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Brachiopod Metabolism and Enzymes

DOI: http://dx.doi.org/10.1093/icb/17.1.141 141-147 First published online: 1 February 1977


Brachiopods consume oxygen at relatively low rates, and sometimes consume none at all for hours. Specimens of Terebratulina septentrionalis survived total anoxia for 3.5 days at 3°C. Isolated tissues converted 14Cμglucose into eight carboxylic acids at an average rate of 1.5 × 10−10 mole/SOL;hr per g tissue. Carbon from labelled glucose flowed steadily into citric acid and into an unknown acid for 2 hours under both aerobic and anaerobic conditions. In the first hour, more label was found in malic acid after aerobic incubation, and more label in succinic acid after anaerobic incubation, while the fraction in lactic acid was the same. Terebratulina carried on a mixed fermentation both in the presence and in the absence of oxygen.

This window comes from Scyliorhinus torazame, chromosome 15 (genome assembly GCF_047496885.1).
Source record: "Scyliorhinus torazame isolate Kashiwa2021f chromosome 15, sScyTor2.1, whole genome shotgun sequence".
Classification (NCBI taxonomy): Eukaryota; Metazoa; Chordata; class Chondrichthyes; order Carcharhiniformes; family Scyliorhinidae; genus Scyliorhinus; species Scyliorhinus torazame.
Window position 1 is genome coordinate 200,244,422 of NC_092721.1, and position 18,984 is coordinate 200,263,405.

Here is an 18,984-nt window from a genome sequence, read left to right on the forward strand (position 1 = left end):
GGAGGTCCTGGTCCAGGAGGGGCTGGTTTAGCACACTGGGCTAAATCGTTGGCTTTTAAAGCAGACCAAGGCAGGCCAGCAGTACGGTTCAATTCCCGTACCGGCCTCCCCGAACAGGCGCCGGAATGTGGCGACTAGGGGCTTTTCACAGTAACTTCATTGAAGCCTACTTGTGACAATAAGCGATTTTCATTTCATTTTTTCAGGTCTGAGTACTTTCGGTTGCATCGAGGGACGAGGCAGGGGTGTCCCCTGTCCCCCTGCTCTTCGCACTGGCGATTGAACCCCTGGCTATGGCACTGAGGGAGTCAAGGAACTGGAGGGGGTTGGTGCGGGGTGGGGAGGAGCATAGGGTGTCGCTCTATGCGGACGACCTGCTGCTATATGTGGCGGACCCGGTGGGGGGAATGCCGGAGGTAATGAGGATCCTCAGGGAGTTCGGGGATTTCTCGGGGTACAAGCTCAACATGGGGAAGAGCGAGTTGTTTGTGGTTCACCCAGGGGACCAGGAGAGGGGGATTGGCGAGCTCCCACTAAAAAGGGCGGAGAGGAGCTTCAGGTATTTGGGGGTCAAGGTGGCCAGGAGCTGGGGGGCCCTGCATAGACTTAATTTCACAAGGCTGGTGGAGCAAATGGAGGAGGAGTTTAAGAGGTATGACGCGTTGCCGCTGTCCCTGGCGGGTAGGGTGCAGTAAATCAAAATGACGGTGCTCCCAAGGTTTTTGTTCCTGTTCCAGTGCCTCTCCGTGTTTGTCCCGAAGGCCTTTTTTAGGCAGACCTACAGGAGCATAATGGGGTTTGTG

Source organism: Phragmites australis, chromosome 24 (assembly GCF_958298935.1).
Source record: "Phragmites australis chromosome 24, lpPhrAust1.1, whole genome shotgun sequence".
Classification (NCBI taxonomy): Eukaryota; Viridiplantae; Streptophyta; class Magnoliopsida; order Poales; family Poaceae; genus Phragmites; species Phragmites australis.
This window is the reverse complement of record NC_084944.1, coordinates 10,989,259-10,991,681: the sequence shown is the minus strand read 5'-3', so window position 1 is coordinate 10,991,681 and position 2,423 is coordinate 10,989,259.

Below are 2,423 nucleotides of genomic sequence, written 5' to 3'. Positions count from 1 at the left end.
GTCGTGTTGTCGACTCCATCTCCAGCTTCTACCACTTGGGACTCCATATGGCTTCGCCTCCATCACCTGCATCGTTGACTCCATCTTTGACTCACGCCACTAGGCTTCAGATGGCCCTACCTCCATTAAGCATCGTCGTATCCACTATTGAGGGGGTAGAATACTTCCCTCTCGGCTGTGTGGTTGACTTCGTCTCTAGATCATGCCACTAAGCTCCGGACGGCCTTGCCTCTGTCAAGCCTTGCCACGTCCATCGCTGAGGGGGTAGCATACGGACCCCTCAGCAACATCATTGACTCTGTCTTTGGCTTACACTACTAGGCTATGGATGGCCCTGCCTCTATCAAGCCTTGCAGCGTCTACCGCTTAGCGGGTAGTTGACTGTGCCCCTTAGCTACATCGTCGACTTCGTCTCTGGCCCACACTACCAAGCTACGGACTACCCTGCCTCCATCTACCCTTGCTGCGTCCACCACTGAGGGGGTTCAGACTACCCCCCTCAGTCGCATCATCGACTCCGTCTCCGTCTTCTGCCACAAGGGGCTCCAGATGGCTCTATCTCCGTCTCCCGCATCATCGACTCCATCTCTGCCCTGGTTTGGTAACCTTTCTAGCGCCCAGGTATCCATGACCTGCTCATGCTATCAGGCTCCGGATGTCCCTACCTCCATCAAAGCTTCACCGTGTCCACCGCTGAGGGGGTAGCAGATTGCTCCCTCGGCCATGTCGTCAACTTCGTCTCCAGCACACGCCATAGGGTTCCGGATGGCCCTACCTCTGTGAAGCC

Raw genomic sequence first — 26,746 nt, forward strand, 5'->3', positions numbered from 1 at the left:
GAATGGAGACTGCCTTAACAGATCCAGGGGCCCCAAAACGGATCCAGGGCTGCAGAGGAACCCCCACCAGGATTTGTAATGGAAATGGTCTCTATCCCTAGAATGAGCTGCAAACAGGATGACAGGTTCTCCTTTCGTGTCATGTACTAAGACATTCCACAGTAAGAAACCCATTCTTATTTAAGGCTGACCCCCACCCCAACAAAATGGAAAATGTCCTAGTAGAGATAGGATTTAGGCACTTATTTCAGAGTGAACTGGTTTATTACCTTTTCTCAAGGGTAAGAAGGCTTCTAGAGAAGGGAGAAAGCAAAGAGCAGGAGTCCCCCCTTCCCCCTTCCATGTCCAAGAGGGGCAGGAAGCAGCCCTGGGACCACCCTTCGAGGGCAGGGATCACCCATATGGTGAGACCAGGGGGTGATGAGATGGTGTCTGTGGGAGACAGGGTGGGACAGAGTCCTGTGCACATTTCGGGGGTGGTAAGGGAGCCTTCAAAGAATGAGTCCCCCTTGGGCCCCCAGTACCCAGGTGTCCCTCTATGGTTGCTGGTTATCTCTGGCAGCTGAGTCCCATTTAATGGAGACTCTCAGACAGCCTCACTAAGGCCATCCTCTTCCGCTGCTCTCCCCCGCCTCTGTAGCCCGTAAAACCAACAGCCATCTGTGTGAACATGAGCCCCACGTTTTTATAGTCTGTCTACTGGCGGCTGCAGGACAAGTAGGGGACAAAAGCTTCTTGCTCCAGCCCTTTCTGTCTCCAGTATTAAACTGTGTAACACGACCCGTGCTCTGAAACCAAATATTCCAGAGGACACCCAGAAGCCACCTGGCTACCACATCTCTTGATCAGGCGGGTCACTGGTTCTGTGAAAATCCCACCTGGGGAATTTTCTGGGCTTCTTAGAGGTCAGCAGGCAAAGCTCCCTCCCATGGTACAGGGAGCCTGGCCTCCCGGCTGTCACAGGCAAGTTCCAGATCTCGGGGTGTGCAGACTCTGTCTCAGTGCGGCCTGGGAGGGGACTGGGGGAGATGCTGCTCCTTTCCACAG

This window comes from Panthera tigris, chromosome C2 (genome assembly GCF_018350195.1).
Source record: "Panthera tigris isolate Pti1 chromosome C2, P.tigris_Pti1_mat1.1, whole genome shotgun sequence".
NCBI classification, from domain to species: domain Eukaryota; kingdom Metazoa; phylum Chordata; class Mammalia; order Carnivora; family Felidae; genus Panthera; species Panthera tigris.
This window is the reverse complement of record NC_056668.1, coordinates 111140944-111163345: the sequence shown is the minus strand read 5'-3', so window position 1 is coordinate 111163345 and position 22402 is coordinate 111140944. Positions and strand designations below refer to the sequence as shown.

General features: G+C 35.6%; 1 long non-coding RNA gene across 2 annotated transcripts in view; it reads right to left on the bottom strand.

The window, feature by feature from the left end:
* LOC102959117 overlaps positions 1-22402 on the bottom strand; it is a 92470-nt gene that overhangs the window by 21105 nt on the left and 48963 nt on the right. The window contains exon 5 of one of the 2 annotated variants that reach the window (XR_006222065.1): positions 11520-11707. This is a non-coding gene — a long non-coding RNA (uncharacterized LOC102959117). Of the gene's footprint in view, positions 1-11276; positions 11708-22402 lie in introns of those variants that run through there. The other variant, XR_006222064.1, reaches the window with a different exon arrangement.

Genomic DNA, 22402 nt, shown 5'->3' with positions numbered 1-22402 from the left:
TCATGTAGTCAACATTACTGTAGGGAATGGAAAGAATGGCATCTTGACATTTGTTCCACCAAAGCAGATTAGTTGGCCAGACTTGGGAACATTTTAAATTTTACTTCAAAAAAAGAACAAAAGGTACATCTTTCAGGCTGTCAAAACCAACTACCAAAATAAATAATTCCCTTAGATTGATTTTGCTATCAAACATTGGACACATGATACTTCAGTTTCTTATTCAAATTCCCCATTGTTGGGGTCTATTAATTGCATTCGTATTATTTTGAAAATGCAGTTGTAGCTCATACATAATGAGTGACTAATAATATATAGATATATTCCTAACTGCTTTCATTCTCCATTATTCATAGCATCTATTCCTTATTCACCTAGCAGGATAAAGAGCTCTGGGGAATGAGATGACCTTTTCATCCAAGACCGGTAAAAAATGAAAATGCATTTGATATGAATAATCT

The inarticulate Glottidia pyramidata has a succinate dehydrogenase with kinetic properties favoring succinate oxidation, while the Terebratulina enzyme is more likely to operate in the reverse direction. Lactate metabolism is relatively unimportant in both species.

Information on nitrogen-compound metabolism is limited to the inarticulate Lingula reevii, which is ammonotelic. Arginase and urease activities exceeded those of bivalve mollusks, while aspartate and alanine aminotransferase rates were both much lower. Some unique features of DNA, RNA and hemerythrin from Lingula have been discovered in the last few years.

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